Per Pew, “A majority of Americans say local journalists should not share their views about local issues: 61%, compared with 36% who say they should.” This has real implications for government-produced audio, video, websites, and news. Whatever we create, it has to be objective, factual and honest. I often invited our detractors to participate in our productions.
How People Get News
The primary sources are radio and television stations. But 56 percent get news from local government agencies, only 54 percent from daily newspapers.
Where People Get Their News
Again, radio and television are the lead sources followed by 68 percent for daily newspapers. But 64 percent get their news from local government.
Local organizations (i.e., community groups) rank a tad higher in both categories.
As expected, it’s a matter of the frequency of access and traditional news sources lead this category.
Crime Tops The List
Weather tops the list of concerns but crime is the number one news topic followed by traffic. Respondents consider it important to their daily lives. Crime is considered a priority topic but it ranks fourth as to ease of access or a subject that’s “very easy to stay informed about.” That presents an opportunity for justice agencies to fill the gap.
The Bottom Line?
Local government organizations are a major source of news. So are local organizations. It’s an opportunity worth considering.
Research From Pew (edited for brevity)
Wide range of local news interests
Weather, not surprisingly, sits at the top of the list of topics seen as important for day-to-day life, with 70% expressing a daily need for information.
That’s followed by crime (44%), traffic (41%) and news about changing prices (37%). Sports, on the other hand, has the largest segment (34%) who find it neither important nor interesting.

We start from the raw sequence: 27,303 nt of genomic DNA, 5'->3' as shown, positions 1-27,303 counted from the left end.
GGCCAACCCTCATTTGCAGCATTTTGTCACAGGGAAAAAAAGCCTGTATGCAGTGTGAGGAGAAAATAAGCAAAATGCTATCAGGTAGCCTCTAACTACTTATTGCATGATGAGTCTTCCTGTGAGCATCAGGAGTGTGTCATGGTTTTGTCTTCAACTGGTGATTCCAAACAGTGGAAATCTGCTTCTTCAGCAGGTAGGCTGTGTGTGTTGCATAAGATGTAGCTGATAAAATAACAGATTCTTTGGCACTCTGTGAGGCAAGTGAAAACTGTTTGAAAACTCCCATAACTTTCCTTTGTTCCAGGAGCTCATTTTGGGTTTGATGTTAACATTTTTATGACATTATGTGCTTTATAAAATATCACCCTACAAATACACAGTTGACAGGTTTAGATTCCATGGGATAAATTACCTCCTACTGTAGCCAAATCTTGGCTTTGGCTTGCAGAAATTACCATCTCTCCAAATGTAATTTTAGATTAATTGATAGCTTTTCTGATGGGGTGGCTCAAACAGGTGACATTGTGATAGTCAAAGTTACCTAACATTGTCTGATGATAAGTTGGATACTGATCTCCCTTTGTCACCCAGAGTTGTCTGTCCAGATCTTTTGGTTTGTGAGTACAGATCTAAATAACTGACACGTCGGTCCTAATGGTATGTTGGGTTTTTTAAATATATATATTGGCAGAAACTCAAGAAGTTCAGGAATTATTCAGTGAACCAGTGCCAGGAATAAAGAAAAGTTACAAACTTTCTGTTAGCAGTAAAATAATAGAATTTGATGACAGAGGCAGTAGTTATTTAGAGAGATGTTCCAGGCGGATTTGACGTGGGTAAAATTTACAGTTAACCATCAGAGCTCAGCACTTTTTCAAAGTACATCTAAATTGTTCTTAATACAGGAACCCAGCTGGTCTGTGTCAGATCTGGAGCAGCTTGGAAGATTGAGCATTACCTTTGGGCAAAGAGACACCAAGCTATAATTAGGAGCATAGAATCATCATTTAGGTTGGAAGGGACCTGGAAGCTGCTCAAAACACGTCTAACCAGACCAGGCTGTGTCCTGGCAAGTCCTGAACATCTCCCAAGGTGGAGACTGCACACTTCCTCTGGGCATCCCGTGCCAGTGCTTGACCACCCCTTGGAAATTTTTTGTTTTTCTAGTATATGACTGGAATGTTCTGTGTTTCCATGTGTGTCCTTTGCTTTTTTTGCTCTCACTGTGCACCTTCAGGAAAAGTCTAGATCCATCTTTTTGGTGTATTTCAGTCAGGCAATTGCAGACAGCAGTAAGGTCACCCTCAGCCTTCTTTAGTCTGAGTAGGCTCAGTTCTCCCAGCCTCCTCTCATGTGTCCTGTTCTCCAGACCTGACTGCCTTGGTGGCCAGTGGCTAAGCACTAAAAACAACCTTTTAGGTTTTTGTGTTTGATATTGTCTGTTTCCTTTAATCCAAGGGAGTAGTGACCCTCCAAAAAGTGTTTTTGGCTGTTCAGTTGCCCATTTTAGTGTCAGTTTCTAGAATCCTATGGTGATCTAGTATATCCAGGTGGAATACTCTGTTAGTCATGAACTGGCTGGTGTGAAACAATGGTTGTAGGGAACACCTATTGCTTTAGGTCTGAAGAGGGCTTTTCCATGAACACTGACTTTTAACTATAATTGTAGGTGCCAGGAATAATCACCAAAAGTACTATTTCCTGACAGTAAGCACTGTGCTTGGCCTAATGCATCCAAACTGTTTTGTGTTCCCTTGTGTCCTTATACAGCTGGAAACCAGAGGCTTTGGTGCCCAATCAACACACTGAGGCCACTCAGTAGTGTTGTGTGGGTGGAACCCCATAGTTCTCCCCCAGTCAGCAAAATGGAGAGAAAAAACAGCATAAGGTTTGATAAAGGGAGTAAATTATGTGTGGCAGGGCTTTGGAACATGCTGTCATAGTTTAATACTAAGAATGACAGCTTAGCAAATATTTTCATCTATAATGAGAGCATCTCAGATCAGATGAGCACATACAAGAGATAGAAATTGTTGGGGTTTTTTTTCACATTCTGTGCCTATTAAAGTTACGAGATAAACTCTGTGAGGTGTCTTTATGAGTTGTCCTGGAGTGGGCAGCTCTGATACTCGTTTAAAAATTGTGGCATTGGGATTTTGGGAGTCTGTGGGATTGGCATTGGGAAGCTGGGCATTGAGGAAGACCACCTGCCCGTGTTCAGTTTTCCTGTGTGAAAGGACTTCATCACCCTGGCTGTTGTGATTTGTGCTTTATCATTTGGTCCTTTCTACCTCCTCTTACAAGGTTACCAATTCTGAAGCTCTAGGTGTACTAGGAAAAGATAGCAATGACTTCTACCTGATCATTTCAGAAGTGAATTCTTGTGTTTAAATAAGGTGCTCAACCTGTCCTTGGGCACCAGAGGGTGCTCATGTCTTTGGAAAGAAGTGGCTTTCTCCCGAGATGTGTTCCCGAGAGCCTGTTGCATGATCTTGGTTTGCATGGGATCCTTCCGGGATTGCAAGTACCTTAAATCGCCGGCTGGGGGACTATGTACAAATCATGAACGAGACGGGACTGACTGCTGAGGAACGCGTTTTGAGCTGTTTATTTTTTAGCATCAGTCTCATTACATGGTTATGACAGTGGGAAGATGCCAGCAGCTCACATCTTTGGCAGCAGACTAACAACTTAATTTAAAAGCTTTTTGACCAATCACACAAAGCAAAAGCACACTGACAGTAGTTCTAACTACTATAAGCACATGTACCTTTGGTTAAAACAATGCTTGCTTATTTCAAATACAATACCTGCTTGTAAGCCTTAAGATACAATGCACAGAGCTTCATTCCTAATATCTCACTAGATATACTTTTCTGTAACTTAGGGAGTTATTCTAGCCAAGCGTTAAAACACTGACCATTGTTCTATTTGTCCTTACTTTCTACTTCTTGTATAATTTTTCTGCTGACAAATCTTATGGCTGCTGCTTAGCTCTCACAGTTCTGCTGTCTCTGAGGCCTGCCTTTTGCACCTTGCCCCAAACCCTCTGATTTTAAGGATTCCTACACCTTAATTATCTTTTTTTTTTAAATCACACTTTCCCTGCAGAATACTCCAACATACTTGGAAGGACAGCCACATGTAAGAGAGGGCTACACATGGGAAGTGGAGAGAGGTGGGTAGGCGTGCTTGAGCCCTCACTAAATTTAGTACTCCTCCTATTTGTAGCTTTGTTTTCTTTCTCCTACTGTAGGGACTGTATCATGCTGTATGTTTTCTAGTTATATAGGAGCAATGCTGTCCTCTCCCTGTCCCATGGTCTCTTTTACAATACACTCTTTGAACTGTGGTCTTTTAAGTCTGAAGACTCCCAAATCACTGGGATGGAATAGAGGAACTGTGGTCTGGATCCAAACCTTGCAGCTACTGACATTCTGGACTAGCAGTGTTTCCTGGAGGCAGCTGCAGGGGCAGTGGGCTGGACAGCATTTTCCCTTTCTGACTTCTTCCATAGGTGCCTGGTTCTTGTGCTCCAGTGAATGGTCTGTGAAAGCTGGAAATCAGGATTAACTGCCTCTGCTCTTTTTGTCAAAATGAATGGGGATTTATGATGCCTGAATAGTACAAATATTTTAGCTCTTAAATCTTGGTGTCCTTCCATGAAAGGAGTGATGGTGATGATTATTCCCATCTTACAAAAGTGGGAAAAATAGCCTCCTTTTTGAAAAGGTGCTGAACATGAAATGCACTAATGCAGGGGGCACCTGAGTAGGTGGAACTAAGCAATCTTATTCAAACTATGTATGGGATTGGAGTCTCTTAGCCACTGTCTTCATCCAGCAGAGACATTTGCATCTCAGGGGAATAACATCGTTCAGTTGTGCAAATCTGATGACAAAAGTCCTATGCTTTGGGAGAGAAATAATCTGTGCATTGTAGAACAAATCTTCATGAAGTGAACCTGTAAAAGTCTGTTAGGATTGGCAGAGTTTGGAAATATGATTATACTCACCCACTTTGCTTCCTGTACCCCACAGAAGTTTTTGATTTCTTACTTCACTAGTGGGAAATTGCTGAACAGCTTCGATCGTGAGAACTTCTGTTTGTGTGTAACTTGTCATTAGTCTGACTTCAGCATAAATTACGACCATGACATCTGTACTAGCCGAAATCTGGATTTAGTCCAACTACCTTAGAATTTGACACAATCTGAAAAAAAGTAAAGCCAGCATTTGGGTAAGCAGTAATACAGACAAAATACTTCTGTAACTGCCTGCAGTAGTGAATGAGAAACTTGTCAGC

There is some mismatch between the information news consumers want and the level of ease they have in finding it. News about changing prices, for example, ranks third in the portion of people who find it either important or interesting. But among those who find it at least interesting, it ranks 10th in being very easy to stay informed about. Sports is the opposite. It ranks higher in ease of access than in importance or interest. Traffic and transportation news, on the other hand, ranks about equally in both measures.
Local TV stations remain the most relied-on individual source, despite having little online presence
In addition to the various pathways used to get local news – online sites, apps, television, print and radio – consumers can turn to a growing range of specific sources. In most cases these sources now offer content through several pathways. For example, someone who turns to their local newspaper for news can access it in print, via its website or by following the outlet on social media.
To untangle this complex system, this study first asked respondents how often they get local news from each of nine different providers (such as local TV stations or community newspapers), and then asked how they tend to access that source (whether print, television, the internet, etc.).